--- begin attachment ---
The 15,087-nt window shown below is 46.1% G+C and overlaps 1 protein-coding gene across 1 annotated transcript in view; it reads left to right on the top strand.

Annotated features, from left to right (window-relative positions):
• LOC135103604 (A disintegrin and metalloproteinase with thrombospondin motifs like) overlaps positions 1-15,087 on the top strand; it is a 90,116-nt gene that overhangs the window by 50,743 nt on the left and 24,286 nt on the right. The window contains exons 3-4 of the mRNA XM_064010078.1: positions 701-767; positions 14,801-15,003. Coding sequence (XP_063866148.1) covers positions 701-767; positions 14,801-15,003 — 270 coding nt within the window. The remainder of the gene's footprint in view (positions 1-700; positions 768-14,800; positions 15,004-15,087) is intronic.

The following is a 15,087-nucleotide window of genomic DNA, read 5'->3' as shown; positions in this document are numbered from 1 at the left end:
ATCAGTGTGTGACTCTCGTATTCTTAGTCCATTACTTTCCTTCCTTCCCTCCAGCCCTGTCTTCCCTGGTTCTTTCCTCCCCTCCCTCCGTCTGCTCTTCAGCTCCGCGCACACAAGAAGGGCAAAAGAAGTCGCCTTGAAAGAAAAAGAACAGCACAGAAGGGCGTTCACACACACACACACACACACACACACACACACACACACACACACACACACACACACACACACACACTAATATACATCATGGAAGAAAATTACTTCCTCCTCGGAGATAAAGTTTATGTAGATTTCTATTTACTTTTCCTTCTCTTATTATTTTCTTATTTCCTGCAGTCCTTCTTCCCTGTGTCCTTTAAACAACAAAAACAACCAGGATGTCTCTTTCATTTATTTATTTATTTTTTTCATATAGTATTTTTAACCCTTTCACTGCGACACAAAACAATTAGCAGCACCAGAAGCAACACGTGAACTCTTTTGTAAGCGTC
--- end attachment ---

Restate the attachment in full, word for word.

The 15,087-nt window shown below is 46.1% G+C and overlaps 1 protein-coding gene across 1 annotated transcript in view; it reads left to right on the top strand.

Annotated features, from left to right (window-relative positions):
• LOC135103604 (A disintegrin and metalloproteinase with thrombospondin motifs like) overlaps positions 1-15,087 on the top strand; it is a 90,116-nt gene that overhangs the window by 50,743 nt on the left and 24,286 nt on the right. The window contains exons 3-4 of the mRNA XM_064010078.1: positions 701-767; positions 14,801-15,003. Coding sequence (XP_063866148.1) covers positions 701-767; positions 14,801-15,003 — 270 coding nt within the window. The remainder of the gene's footprint in view (positions 1-700; positions 768-14,800; positions 15,004-15,087) is intronic.

The following is a 15,087-nucleotide window of genomic DNA, read 5'->3' as shown; positions in this document are numbered from 1 at the left end:
ATCAGTGTGTGACTCTCGTATTCTTAGTCCATTACTTTCCTTCCTTCCCTCCAGCCCTGTCTTCCCTGGTTCTTTCCTCCCCTCCCTCCGTCTGCTCTTCAGCTCCGCGCACACAAGAAGGGCAAAAGAAGTCGCCTTGAAAGAAAAAGAACAGCACAGAAGGGCGTTCACACACACACACACACACACACACACACACACACACACACACACACACACACACACACACACACACTAATATACATCATGGAAGAAAATTACTTCCTCCTCGGAGATAAAGTTTATGTAGATTTCTATTTACTTTTCCTTCTCTTATTATTTTCTTATTTCCTGCAGTCCTTCTTCCCTGTGTCCTTTAAACAACAAAAACAACCAGGATGTCTCTTTCATTTATTTATTTATTTTTTTCATATAGTATTTTTAACCCTTTCACTGCGACACAAAACAATTAGCAGCACCAGAAGCAACACGTGAACTCTTTTGTAAGCGTC